[Interest] Qt 5 and Mac App Store

Till Oliver Knoll till.oliver.knoll at gmail.com
Sun Oct 21 17:50:26 CEST 2012

Am 19.10.2012 um 18:46 schrieb Chris Meyer <cmeyer1969+qt at gmail.com>:

>>> I've opted not to make
>>> the intrusive changes (for now) that have little or no benefit to an
>>> end user, and probably are in fact detrimental to usability.
>> How so? The users would not know about what is going on under the
>> hood: they would simply open the "main" document, as before. So how
>> would that affect usability?
> ...
> Under sandboxing, they have far more limited choices of where they can
> get their source files. For instance, the non-sandbox version allows
> them to add sound from the iMovie sound effects library; under
> sandboxing this is not possible since it is not allowed.

So okay, I understand we are now talking about a whole bunch of *different* use cases than just "document-scoped bookmarks".

Possible that you cannot reference files with any possible means. I think what you are referring to is a "logical folder" rather than a physical one and that this folder is not presented in the powerboxed file dialog? I guess the user could always navigate to the "physical folder" where the effects are stored. Except off course that that folder is probably located inside the iMovie resources bundle and hence not accessible via an ordinary file dialog.

> I allow users to drag in folders and add several photos at once. This
> is no longer possible with security scoping since the user needs to
> explicitly authorize each file.

Uh, that is in contrast to what I think the official Apple docs state: they mention exactly the example of the user dragging the ~/Documents folder onto the application, and the app should then have access to any file and subfolder therein!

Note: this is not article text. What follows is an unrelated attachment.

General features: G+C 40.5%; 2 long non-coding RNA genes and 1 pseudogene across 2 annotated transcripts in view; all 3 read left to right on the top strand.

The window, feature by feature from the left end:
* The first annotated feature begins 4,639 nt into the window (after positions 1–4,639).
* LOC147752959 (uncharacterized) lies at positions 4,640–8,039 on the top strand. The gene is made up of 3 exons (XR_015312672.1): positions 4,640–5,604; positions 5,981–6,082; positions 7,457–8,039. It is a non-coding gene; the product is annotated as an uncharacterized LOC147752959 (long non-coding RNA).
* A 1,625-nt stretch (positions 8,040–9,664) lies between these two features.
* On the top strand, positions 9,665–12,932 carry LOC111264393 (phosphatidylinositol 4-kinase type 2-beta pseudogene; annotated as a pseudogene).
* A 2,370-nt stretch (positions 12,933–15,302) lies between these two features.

> They can still use the open dialog to
> do this; but that's a much slower technique.

Agreed :) Maybe that is simply a bug then, too, that you cannot specify folders and get full access to the files therein...

> In theory they can drag a
> group of individual files (as opposed to a folder) from the Finder
> too, but this functionality (with security scoping) is still broken
> under 10.8. (Bug reported, no response from Apple, who knows when it
> will be fixed).

Well, a bug then - but at least should work "by design" ;)

> When the link to a file becomes broken, I allow the user to find the
> missing file via a file dialog. When they find the file, I
> automatically look for other broken links that are in the same
> directory, saving them the effort of finding them manually.

Again, that should work if you let the user locate the file by letting the user specify the folder (instead of the new path to the missing file itself). Then if my above understanding of the Apple docs is correct then you should be able to also open files in that same folder (and subfolders).

> ...
> I store the links to files using a relative path, if possible.
> Security scoped files don't support this. So if the user renames the
> enclosing folder, all links to the files are broken.

That is clearly a pain. But I am pretty sure that this is such a huge pain that Apple needs to think that one over! I mean it would not just be renaming the containing folder, but simply moving the document (the containing folder) somewhere else - and bang! you could not open that document (the referenced files) anymore?

>> (I mean, you *are* aware that Apple offers an API for exactly that
>> use-case, where you need to also read those "side-by-side" files of a
>> given document? Oh and yes: Probably "runs on Lion and above only")
> To support sandboxing I have to instead store the associated security
> context object in addition to the URL. This requires considerable work
> on my part to update my software.

Yes. But that does not affect "usability" - that just means more work for us developers ;)


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